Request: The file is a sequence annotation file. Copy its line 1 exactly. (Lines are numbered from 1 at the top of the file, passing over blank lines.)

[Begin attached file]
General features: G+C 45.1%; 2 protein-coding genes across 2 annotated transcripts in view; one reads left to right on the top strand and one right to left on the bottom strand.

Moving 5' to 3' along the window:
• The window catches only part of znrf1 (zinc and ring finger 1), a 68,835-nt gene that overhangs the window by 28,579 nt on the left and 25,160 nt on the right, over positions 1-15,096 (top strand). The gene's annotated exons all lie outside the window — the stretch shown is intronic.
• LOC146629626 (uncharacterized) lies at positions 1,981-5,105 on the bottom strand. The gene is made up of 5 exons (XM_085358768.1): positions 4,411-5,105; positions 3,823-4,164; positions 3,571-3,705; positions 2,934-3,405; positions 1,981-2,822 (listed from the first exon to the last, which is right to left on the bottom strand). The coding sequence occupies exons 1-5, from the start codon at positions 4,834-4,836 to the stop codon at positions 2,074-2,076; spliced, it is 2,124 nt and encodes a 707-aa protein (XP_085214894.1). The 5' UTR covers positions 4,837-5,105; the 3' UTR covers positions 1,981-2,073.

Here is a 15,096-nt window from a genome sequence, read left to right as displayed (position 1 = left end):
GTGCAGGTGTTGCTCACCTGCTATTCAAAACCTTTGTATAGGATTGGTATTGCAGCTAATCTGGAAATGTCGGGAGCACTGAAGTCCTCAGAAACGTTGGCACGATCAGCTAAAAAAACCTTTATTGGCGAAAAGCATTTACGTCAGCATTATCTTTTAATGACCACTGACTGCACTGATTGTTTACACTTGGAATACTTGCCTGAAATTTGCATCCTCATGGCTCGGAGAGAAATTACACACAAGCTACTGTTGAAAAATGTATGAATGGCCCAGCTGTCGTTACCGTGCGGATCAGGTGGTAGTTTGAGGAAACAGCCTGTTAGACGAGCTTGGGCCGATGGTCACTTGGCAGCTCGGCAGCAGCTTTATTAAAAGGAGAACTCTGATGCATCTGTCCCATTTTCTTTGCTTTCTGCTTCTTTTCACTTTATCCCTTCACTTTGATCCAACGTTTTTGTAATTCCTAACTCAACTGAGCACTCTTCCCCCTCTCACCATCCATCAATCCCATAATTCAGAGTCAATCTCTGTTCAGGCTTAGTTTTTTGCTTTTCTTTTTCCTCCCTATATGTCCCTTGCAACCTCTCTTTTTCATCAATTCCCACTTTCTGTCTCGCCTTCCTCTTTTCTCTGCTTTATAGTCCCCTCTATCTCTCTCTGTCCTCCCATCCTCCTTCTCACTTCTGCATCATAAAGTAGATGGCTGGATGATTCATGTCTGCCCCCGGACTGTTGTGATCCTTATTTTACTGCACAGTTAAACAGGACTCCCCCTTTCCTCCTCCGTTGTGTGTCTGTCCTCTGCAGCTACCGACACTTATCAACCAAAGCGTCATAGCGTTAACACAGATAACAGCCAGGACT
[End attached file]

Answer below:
General features: G+C 45.1%; 2 protein-coding genes across 2 annotated transcripts in view; one reads left to right on the top strand and one right to left on the bottom strand.